I’m not really sure there was one. I had reviewed the health insurance process in a public hospital as part of an MBA project. When giving my recommendations, I suggested that a software system was needed to make sustainable improvements, and I described in detail what it should look like. A few months later I was speaking to representatives of the hospital and they mentioned that they couldn’t find any software that did what I described, nor could they find a company that wished to invest in trying to develop one. That got me thinking and a few months later Sláinte was born.

 

How did you secure your first investment?

I remortgaged a property (it was 2006, the crash hadn’t come yet!) and my current Chairman also put in some money. The only external funding came from Enterprise Ireland a couple of years later, which made a big impact on the company as it allowed a much more aggressive investment in product development.

 

What was your “back-to-the-wall” moment and how did you overcome it?

For the first 3-4 years of the organisation, there was a lot of investment in R&D, but very slow traction in the market, despite being able to demonstrate millions in savings for our first client site. Keeping the faith in the broader opportunity in the face of significant cash churn was hugely challenging. Getting up every day, plugging away and continuing to do the right things for the long haul eventually made the difference.

 

What moment/deal would you cite as the “game changer” or turning point for the company?

I guess our first national deal in 2012 with the HSE was a major one. We had been working towards such a deal for many years, but we were up against some major companies when the tender came out. To win such a large tender in the face of stiff competition was a real fillip for the company and has helped us accelerate our international expansion.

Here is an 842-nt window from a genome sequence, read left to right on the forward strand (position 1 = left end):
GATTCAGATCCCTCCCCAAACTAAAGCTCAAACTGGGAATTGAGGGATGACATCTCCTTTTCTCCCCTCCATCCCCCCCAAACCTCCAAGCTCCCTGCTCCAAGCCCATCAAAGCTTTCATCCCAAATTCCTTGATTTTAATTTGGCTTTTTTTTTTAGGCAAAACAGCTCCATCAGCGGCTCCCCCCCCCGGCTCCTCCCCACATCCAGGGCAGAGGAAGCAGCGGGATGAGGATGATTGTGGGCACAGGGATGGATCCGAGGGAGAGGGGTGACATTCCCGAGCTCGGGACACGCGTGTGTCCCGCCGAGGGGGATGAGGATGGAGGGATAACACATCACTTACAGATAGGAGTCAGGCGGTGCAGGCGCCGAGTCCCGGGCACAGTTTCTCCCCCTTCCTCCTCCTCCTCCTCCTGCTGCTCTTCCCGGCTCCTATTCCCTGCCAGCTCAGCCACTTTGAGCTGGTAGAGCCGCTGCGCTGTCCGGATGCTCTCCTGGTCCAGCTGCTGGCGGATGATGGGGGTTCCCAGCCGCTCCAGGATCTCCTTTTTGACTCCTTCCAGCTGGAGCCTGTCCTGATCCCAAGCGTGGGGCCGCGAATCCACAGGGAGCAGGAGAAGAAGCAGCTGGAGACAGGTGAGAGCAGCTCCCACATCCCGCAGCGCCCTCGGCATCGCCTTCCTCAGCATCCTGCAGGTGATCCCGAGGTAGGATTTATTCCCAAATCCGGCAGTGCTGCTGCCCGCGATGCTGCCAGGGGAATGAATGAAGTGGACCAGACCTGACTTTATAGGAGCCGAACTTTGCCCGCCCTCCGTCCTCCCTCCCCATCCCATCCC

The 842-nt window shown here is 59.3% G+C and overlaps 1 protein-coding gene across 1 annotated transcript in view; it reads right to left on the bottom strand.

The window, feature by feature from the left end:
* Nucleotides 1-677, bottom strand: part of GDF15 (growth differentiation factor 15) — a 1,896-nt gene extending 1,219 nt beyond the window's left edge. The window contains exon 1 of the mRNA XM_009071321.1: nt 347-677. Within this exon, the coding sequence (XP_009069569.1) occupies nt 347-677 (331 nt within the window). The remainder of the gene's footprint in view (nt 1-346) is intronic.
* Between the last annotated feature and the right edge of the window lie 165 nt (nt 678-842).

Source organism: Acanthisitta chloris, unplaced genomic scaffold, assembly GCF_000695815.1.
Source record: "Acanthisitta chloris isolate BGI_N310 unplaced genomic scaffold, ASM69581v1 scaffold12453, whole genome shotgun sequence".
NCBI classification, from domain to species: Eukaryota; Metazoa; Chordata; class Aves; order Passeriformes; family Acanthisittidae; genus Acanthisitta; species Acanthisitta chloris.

Were there any interesting or unusual circumstances surrounding the inception of the company or its evolution?

I guess most people looked at me a bit strangely when I told them I would be giving up my well-paid senior role to start a healthcare technology company – given I had no experience of the healthcare sector nor was I a software developer! So from the outside, it seemed like a mad idea. For me though, it seemed an obvious progression. I had spent my career identifying opportunities for improvement in complex processes and, in turn, using technology to lock in such improvements. To me, what we were planning to do in Sláinte was the same thing but in a different industry. I suppose it gives a bit more credence to the notion that entrepreneurs see things through a different lens than most other people!

 

What are the biggest challenges you face now?

The challenge is scaling our international subsidiaries in time to match the sales pipeline. Obviously it is a great challenge to have. As a company, we are obviously not very mature, but we have done a lot of work over the last 18 months in bedding down best practice, organisational structures, operating procedures, training programmes etc – all the things you need to have in place as you begin to scale. So while we are getting used to these ourselves at head office, we are also applying such a model to our international offices which is obviously a challenge, but I think we’re getting there.

 

What is your biggest business achievement to date?

I would argue that the biggest achievement was getting Sláinte into profitability on a high-growth trajectory without raising VC money. Of course I am extremely proud that what Sláinte does has delivered huge returns for healthcare providers. Ultimately, the benefit of this accrues to patients and all of us have either been a patient or are related to one.